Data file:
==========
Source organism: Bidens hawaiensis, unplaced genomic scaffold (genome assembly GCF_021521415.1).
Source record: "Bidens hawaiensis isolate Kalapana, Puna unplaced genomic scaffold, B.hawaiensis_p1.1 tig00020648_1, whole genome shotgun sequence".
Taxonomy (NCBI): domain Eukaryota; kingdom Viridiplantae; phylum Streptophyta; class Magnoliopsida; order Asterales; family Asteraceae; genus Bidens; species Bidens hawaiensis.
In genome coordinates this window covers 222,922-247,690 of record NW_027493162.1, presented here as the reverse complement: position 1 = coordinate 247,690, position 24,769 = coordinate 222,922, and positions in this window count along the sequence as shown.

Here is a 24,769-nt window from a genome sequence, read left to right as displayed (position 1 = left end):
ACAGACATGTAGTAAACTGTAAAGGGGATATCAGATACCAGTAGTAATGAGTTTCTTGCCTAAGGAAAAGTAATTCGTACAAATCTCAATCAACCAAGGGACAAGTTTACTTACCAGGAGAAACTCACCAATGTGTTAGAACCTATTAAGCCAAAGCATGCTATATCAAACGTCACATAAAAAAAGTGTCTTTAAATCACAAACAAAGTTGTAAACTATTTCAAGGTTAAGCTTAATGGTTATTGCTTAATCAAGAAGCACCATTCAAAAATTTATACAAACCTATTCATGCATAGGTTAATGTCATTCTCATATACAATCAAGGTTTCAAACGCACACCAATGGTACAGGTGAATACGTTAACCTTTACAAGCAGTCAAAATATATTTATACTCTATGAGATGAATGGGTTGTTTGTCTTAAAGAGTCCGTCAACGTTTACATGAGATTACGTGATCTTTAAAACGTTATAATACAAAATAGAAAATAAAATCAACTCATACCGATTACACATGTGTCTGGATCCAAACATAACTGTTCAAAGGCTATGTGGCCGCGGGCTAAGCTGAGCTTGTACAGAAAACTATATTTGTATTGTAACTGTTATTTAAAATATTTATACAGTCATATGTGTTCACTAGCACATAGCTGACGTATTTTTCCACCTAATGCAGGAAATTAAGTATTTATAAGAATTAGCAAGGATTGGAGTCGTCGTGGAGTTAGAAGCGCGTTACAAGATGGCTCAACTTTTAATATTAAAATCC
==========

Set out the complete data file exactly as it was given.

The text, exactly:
Source organism: Bidens hawaiensis, unplaced genomic scaffold (genome assembly GCF_021521415.1).
Source record: "Bidens hawaiensis isolate Kalapana, Puna unplaced genomic scaffold, B.hawaiensis_p1.1 tig00020648_1, whole genome shotgun sequence".
Taxonomy (NCBI): domain Eukaryota; kingdom Viridiplantae; phylum Streptophyta; class Magnoliopsida; order Asterales; family Asteraceae; genus Bidens; species Bidens hawaiensis.
In genome coordinates this window covers 222,922-247,690 of record NW_027493162.1, presented here as the reverse complement: position 1 = coordinate 247,690, position 24,769 = coordinate 222,922, and positions in this window count along the sequence as shown.

Here is a 24,769-nt window from a genome sequence, read left to right as displayed (position 1 = left end):
ACAGACATGTAGTAAACTGTAAAGGGGATATCAGATACCAGTAGTAATGAGTTTCTTGCCTAAGGAAAAGTAATTCGTACAAATCTCAATCAACCAAGGGACAAGTTTACTTACCAGGAGAAACTCACCAATGTGTTAGAACCTATTAAGCCAAAGCATGCTATATCAAACGTCACATAAAAAAAGTGTCTTTAAATCACAAACAAAGTTGTAAACTATTTCAAGGTTAAGCTTAATGGTTATTGCTTAATCAAGAAGCACCATTCAAAAATTTATACAAACCTATTCATGCATAGGTTAATGTCATTCTCATATACAATCAAGGTTTCAAACGCACACCAATGGTACAGGTGAATACGTTAACCTTTACAAGCAGTCAAAATATATTTATACTCTATGAGATGAATGGGTTGTTTGTCTTAAAGAGTCCGTCAACGTTTACATGAGATTACGTGATCTTTAAAACGTTATAATACAAAATAGAAAATAAAATCAACTCATACCGATTACACATGTGTCTGGATCCAAACATAACTGTTCAAAGGCTATGTGGCCGCGGGCTAAGCTGAGCTTGTACAGAAAACTATATTTGTATTGTAACTGTTATTTAAAATATTTATACAGTCATATGTGTTCACTAGCACATAGCTGACGTATTTTTCCACCTAATGCAGGAAATTAAGTATTTATAAGAATTAGCAAGGATTGGAGTCGTCGTGGAGTTAGAAGCGCGTTACAAGATGGCTCAACTTTTAATATTAAAATCC